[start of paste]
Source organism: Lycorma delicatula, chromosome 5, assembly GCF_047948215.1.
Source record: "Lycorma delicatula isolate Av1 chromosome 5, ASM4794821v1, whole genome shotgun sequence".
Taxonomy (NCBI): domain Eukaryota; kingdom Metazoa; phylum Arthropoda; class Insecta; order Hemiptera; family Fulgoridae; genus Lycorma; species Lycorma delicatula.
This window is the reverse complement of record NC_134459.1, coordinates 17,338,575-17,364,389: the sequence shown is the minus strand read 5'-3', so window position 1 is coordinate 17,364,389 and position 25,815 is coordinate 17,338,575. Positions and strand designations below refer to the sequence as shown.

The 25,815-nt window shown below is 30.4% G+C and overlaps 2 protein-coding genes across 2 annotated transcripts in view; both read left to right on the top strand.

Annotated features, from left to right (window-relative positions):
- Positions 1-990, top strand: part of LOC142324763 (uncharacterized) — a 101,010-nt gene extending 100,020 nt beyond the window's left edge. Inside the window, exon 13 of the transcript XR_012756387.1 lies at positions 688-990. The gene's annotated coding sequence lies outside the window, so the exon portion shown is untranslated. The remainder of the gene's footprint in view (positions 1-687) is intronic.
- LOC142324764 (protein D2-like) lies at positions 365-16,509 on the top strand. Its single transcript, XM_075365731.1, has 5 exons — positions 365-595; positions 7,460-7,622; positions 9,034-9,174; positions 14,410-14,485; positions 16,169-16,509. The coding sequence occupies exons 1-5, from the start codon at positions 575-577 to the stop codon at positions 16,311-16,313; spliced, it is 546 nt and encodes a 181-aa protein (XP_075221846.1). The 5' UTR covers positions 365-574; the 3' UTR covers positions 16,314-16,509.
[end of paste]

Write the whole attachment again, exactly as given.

Source organism: Lycorma delicatula, chromosome 5, assembly GCF_047948215.1.
Source record: "Lycorma delicatula isolate Av1 chromosome 5, ASM4794821v1, whole genome shotgun sequence".
Taxonomy (NCBI): domain Eukaryota; kingdom Metazoa; phylum Arthropoda; class Insecta; order Hemiptera; family Fulgoridae; genus Lycorma; species Lycorma delicatula.
This window is the reverse complement of record NC_134459.1, coordinates 17,338,575-17,364,389: the sequence shown is the minus strand read 5'-3', so window position 1 is coordinate 17,364,389 and position 25,815 is coordinate 17,338,575. Positions and strand designations below refer to the sequence as shown.

The 25,815-nt window shown below is 30.4% G+C and overlaps 2 protein-coding genes across 2 annotated transcripts in view; both read left to right on the top strand.

Annotated features, from left to right (window-relative positions):
- Positions 1-990, top strand: part of LOC142324763 (uncharacterized) — a 101,010-nt gene extending 100,020 nt beyond the window's left edge. Inside the window, exon 13 of the transcript XR_012756387.1 lies at positions 688-990. The gene's annotated coding sequence lies outside the window, so the exon portion shown is untranslated. The remainder of the gene's footprint in view (positions 1-687) is intronic.
- LOC142324764 (protein D2-like) lies at positions 365-16,509 on the top strand. Its single transcript, XM_075365731.1, has 5 exons — positions 365-595; positions 7,460-7,622; positions 9,034-9,174; positions 14,410-14,485; positions 16,169-16,509. The coding sequence occupies exons 1-5, from the start codon at positions 575-577 to the stop codon at positions 16,311-16,313; spliced, it is 546 nt and encodes a 181-aa protein (XP_075221846.1). The 5' UTR covers positions 365-574; the 3' UTR covers positions 16,314-16,509.